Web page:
Over the past several months, the drug has been linked to many deadly overdoses in humans. Officials said the drug first appeared in central Ohio in July.

Since Aug. 19, there have been about 300 heroin overdoses in the Cincinnati area — 174 of those happened in a six-day period. 

In some cases, users don't even realize they're taking carfentanil. Dealers are reportedly selling the drug as heroin or lacing heroin with the tranquilizer. The opioid is cheaper and stronger than heroin, so dealers can make their supplies last longer. 

VirginiaIndiana and Kentucky have also seen a spike in overdoses believed to be caused by carfentanil. Canadian officials are also starting to see it come across the border.

<![CDATA[Here's Every Organism Named After President Obama]]> Sat, 10 Sep 2016 05:34:23 -0500
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President Barack Obama is a parasite. No, not like that. One is just named after him.

While that might not sound like the most flattering thing ever, especially given his history with pests, it's all good. The scientists who named the new flatworm say they went with the name because the parasite is so unique.

Baracktrema obamai is found in Malaysian freshwater turtles. The parasitic flatworm infects their lungs and can be fatal.

In all, scientists have named seven organisms after Obama.

Researchers found a hairworm in Kenya and named it after him. That worm was found near where the president's father lived, hence the namesake.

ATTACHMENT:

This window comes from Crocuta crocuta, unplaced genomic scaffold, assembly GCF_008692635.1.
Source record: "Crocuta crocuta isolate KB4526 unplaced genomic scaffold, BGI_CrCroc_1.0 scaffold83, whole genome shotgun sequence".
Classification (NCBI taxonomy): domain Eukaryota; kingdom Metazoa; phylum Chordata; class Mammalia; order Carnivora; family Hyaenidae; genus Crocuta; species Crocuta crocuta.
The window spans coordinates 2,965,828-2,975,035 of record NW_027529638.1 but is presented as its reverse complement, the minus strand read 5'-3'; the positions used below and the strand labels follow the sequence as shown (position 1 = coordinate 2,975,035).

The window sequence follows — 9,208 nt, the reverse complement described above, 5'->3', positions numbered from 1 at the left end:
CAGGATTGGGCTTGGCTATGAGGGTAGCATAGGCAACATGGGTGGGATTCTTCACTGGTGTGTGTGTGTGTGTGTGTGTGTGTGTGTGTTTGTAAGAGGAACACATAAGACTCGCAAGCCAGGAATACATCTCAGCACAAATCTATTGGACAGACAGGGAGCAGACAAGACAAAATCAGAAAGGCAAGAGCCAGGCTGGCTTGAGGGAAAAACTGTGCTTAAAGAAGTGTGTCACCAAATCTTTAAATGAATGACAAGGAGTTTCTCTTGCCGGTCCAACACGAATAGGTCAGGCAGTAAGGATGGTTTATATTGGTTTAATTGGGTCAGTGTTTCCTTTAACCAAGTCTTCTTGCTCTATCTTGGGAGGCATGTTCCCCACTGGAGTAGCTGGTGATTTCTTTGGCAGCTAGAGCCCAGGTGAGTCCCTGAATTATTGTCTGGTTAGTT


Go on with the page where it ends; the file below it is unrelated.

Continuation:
An extinct and apparently toothy lizard is called Obamadon — or "Obama's teeth" — because of the president's toothy smile.

Or a fungus that looks kind of like a dried leaf. Researchers found it in 2007 near the end of Obama's first presidential campaign and named it after him as a nod to his support of science education.

darter fish, named for the president's leadership in environmental protection.

This bird, scientifically named Nystalus obamai, but generally referred to as a western puffbird.

And finally, a not-at-all-scary-looking trapdoor spider. It has relatives named after celebrities, like Angelina Jolie and Bono.

When it comes to the parasites, these namesakes might just seem like a really clever way to diss the commander in chief, but having an organism carry your name is actually a honor.

And if having seven creatures named after you isn't a compliment, what is?

<![CDATA[America Could Wait Longer Than Expected For Next Manned Spaceflight]]> Fri, 09 Sep 2016 16:37:00 -0500
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Astronauts haven't launched to space from U.S. soil since the space shuttle program ended in 2011. Optimistically, there was only supposed to be a six-year gap before commercial companies could start launching manned flights to the International Space Station in 2017.

But that timeline is looking doubtful. Boeing has pushed back its first manned launch to 2018, citing engineering challenges. SpaceX is going to be delayed — probably for months — while it investigates a recent explosion.

SEE MORE: The Space Engine That Could Defy Physics Is Going Into Orbit

The explosion did major damage to the pad at Space Launch Complex 40, so the company won't be launching from there anytime soon. When Orbital ATK lost a rocket just after launch in October 2014, it took a year to refurbish the pad.